While common sense is the best safety equipment you can find, here are a few other tips and safety tools I also recommend.

44.  Safety Glasses or Safety Goggles

Any safety glasses with a front lens that stay on your nose will help keep dust and debris from landing in your eyes.  Finding a pair with side protection is added protection.

If you wear glasses for vision correction, then safety goggles that fit over eyeglasses are available.

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45.  Dust Mask

Please wear a dust mask when painting, sanding, mowing, or when stirring up any other particle that you don’t want to breathe in.

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46.  Gloves

From disposable gloves or rubber gloves for painting to heat-resistant gloves for welding, you can find a work glove for any hand and any project.

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47.  Noise-Canceling Headphones

These noise-canceling earphones are well worth the investment.  All power tools have some sort of sound, and eventually, your ears will revolt against the noise!

There are even Bluetooth-enabled versions, so you can not only cancel out the hurtful noises but also listen to your favorite music while you work.

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What are the most essential DIY tools?

The absolute essential tools any household should have on hand are

  1. Utility knife
  2. Hammer
  3. Screwdrivers
  4. Wrenches
  5. Pliers

These tools will get you started and are likely the most used in any home.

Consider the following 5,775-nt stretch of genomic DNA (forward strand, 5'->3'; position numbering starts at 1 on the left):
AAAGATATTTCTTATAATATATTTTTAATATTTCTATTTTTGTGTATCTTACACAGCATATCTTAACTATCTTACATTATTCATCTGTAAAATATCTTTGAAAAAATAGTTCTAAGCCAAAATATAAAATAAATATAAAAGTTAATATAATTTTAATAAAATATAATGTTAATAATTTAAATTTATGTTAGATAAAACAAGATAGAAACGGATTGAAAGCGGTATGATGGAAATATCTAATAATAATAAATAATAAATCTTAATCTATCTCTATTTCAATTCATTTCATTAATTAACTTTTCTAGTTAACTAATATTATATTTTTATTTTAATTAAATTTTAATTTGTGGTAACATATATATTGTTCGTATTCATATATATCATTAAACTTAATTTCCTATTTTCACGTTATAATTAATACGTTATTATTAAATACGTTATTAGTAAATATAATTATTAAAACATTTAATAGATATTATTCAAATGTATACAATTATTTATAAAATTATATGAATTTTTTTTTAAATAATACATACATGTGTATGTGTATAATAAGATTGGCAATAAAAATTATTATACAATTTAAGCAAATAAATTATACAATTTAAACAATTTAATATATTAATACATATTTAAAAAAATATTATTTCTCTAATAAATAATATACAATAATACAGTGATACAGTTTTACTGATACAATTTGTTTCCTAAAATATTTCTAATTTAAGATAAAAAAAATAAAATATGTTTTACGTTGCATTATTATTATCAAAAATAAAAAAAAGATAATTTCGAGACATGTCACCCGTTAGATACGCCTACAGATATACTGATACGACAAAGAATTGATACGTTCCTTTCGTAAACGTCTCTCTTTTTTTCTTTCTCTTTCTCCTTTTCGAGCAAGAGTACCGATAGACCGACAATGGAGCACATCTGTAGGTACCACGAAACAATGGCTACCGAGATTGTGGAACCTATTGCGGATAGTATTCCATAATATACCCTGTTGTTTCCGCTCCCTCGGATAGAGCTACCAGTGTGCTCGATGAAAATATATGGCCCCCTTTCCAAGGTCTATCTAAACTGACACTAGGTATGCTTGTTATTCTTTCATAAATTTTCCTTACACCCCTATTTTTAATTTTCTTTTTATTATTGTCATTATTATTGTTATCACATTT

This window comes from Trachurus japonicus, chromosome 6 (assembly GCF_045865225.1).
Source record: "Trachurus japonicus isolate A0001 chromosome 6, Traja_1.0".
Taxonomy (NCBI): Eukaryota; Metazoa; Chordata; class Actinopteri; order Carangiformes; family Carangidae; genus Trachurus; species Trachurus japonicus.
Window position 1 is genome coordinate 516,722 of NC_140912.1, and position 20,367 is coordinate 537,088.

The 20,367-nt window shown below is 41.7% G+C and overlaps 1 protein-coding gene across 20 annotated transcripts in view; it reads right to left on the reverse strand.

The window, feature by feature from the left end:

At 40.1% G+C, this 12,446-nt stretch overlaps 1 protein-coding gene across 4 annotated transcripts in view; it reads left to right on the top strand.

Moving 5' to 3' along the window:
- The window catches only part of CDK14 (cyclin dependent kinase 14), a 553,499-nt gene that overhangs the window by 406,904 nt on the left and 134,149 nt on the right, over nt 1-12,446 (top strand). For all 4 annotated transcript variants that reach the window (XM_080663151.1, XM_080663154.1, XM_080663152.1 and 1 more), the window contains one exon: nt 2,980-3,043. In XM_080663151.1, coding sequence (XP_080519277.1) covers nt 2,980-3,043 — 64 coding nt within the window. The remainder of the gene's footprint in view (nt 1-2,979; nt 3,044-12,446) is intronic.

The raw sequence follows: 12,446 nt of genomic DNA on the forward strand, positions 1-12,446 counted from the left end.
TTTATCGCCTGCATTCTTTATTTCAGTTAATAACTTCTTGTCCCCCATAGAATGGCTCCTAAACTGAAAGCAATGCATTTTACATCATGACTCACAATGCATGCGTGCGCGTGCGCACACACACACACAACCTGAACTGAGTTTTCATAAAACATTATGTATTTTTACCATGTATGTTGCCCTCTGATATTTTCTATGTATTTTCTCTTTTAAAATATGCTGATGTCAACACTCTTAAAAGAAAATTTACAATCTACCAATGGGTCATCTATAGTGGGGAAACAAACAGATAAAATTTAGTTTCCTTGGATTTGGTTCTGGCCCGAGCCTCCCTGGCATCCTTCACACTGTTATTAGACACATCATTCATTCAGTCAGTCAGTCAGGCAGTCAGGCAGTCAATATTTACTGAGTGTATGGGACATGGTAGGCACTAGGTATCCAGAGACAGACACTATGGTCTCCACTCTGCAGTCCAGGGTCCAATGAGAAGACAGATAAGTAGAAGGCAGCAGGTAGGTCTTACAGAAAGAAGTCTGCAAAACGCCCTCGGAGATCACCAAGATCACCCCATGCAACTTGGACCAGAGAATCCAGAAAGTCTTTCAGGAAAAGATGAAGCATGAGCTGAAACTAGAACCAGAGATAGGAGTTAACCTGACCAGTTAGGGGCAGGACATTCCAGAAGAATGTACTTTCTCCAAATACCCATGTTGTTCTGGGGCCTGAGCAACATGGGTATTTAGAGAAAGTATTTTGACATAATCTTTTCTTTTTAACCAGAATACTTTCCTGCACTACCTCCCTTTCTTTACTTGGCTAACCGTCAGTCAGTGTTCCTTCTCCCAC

How do I get started with DIY projects?

The best way to get started with DIY projects is to ask a more knowledgeable family member or friend to let you tag along or for their help in doing a project.  Hands-on learning is the way to go.

You can also learn DIY skills by watching YouTube videos and attending workshops at hardware stores like Home Depot.

What’s Next

If you’re itching to get started on some DIY home projects that even a beginner can accomplish, you might find the perfect project from this list on Bob Villa’s site or this one from Ideal Home.

The most important advice I can give is just to get started.  Get the tools, find a project, and you will learn as you go.

FAQs

How do I learn to use tools as a beginner?

Find videos on YouTube for any specific tool or project you’d like to tackle.  Books are also a good resource, as are DIY and home improvement-related TV shows and magazines.  And if you have a friend or family member who has skills you’d like to learn, ask them to do a project together so you can learn!

What are the must-have tools for beginner woodworkers?

The basic toolkit should include a screwdriver set, utility knife & blades, hammer, tape measure, and pliers.  The next item to include would be a drill and drill bit set, as this tool will enable you to do a wider variety of repairs and projects.

What are the most popular home DIY projects?

Some of the most common DIY projects tackled are painting, replacing shower heads and faucets, installing shelving, building storage, and installing curtains.

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Joe Raith